The Different Outlooks on Leesville’s Block Schedule


Leesville Road High School runs on a block schedule consisting of four classes in each semester. 

Leesville, along with other Wake County public schools, uses a “4 x 4” block schedule that puts classes into 90 minute periods. Students finish a course in one semester rather than a full year like in an “alternating-day” schedule. 

Leesville originally had 6 fifty-five minute class periods that lasted over the course of the school year. That old schedule only allowed for a maximum of 24 credits, while the “4 x 4” block schedule allows for a maximum of 32 credits. 

According to Mr. Green, the dean of students at Leesville, Leesville switched to a block schedule between 2002 and 2003. Leesville transitioned from year-long courses to a schedule that covers the entire curriculum in one semester. 

Valerie Hendricks, a teacher at Leesville, has been working at Leesville for a number of years. Hendricks was at Leesville when the schedule changed, and she understands how both schedules play an effect on students.

“When I first made the switch, it was a big adjustment.” After years of using the block schedule, Hendricks began to see greater benefits.  “While the classes are long, it’s fewer changes to deal with,” said Hendricks. 

A downside of block scheduling is the 30 hours less of instructional time. Teachers have limited time to build bonds with their students. “Some subjects would benefit from having a yearlong course,” said Hendricks. 

The benefits of block schedules, in the long run, outweigh the day-to-day tribulations in Hendrick’s opinion. 

One of the long term effects of block schedule is lower or higher AP test scores depending on the semester a student took the course in. 

Besides AP Calculus, the AP’s offered at leesville are only one semester long. College Board releases state exams in May for the students who completed or are currently completing an AP course. If the students passes the exam, they might receive college credit.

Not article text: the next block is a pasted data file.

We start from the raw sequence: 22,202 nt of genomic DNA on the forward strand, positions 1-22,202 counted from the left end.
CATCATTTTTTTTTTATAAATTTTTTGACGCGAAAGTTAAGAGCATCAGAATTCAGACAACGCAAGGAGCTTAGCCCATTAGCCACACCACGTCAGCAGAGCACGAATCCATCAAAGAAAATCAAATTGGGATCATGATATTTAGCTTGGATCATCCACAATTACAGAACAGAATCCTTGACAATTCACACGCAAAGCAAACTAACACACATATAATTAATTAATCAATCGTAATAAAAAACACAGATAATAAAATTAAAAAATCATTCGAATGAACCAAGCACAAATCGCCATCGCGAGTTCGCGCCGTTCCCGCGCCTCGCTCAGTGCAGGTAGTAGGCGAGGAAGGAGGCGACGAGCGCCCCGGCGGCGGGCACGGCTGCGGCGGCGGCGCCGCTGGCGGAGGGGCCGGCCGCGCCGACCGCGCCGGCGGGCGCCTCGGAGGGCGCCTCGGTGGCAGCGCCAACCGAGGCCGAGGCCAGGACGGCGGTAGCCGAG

Students who took an AP course in the first semester have to refresh their memory on the course material months after their last lecture on the topic. 

Stephanie Langlois, an AP human geography teacher at Leesville, said there are pluses and minuses to the block schedule.

The spring semester of an AP course has its own set of issues. “Students could have up to four weeks less of preparation before the exam,” said Langlois. Meanwhile, AP students in the fall learn all the course material before the exam, but the information isn’t fresh by exam day.

“While a year-long schedule would make more sense, this style prepares students for college better,” said Langlois. 

On the traditional schedule, students would have full instruction before the AP test, but less opportunity to try new AP courses. A student has a greater chance of a higher GPA with block scheduling, but problems revolved around timing of the AP test are not considered

The transition in January from the first semester to the second semester is challenging. Sabra Feeney, a counselor at Leesville, describes it as, “chaotic and hard to make the puzzle work.”

Feeney believes that Leesvile does a good job of preparing students for the AP exams regardless of the semester they took them in.

“I wish the College Board would recognize the schedule that we run on, but we make it work,” said Feeney.

What Feeney believes poses the biggest threat to a student’s education is the timing of finals in the first semester. “The winter break is inorganic, and it doesn’t align with college schedules,” said Feeney.

Block schedules start students’ school year later in August which pushes back their entire year long schedule. Instead of finals falling before winter break like it does in college, finals are two weeks after the return from winter break.

Feeney believes that if students finished their first semester in December, the break would allow for an easier transition and better outcomes on the finals. 

A very important part of a student’s high school career is their electives. “High school should really be about exploring electives and courses and block schedules sometimes prevent that from happening,” said Feeney.

While students will receive less hours of instruction for an elective class, they have more opportunities to try new electives.

“I wish there was an ideal schedule where some courses are offered year long, but in the bigger picture, what we do makes sense,” said Feeney.

Meanwhile, from a student’s perspective, Leesville’s block schedule is much better than an alternating day schedule. 

John Mark Shaw switched from Broughton to Leesville his junior year. Broughton uses an alternating day schedule (the A / B day), but to his surprise, he prefers Leesville’s schedule better.

“I’m way less overwhelmed with only four classes at a time,” said Shaw. The timing of finals and AP tests don’t bother Shaw. “I get to see the same teacher and students every day for a semester making it way less stressful.”

Teachers and administrators at leeville believe that block schedule properly prepares students for what college will be like.

Block schedules can be limiting, but it overall prepares students for what their next four years will look like.


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